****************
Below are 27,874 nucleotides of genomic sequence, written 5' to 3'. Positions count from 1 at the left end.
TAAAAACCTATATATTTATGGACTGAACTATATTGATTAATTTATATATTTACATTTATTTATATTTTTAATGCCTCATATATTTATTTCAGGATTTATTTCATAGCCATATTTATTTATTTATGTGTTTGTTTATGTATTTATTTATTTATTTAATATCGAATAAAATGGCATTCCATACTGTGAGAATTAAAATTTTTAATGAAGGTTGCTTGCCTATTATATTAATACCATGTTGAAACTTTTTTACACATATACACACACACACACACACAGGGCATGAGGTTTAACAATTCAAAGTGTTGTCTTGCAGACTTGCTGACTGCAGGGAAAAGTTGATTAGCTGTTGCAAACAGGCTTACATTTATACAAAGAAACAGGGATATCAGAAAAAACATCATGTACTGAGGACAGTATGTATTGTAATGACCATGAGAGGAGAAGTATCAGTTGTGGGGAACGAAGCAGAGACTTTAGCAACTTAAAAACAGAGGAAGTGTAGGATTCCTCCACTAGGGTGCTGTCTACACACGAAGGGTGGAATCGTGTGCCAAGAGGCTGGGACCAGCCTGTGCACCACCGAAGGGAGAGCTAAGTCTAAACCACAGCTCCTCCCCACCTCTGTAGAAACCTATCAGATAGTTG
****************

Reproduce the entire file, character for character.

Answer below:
Below are 27,874 nucleotides of genomic sequence, written 5' to 3'. Positions count from 1 at the left end.
TAAAAACCTATATATTTATGGACTGAACTATATTGATTAATTTATATATTTACATTTATTTATATTTTTAATGCCTCATATATTTATTTCAGGATTTATTTCATAGCCATATTTATTTATTTATGTGTTTGTTTATGTATTTATTTATTTATTTAATATCGAATAAAATGGCATTCCATACTGTGAGAATTAAAATTTTTAATGAAGGTTGCTTGCCTATTATATTAATACCATGTTGAAACTTTTTTACACATATACACACACACACACACACAGGGCATGAGGTTTAACAATTCAAAGTGTTGTCTTGCAGACTTGCTGACTGCAGGGAAAAGTTGATTAGCTGTTGCAAACAGGCTTACATTTATACAAAGAAACAGGGATATCAGAAAAAACATCATGTACTGAGGACAGTATGTATTGTAATGACCATGAGAGGAGAAGTATCAGTTGTGGGGAACGAAGCAGAGACTTTAGCAACTTAAAAACAGAGGAAGTGTAGGATTCCTCCACTAGGGTGCTGTCTACACACGAAGGGTGGAATCGTGTGCCAAGAGGCTGGGACCAGCCTGTGCACCACCGAAGGGAGAGCTAAGTCTAAACCACAGCTCCTCCCCACCTCTGTAGAAACCTATCAGATAGTTG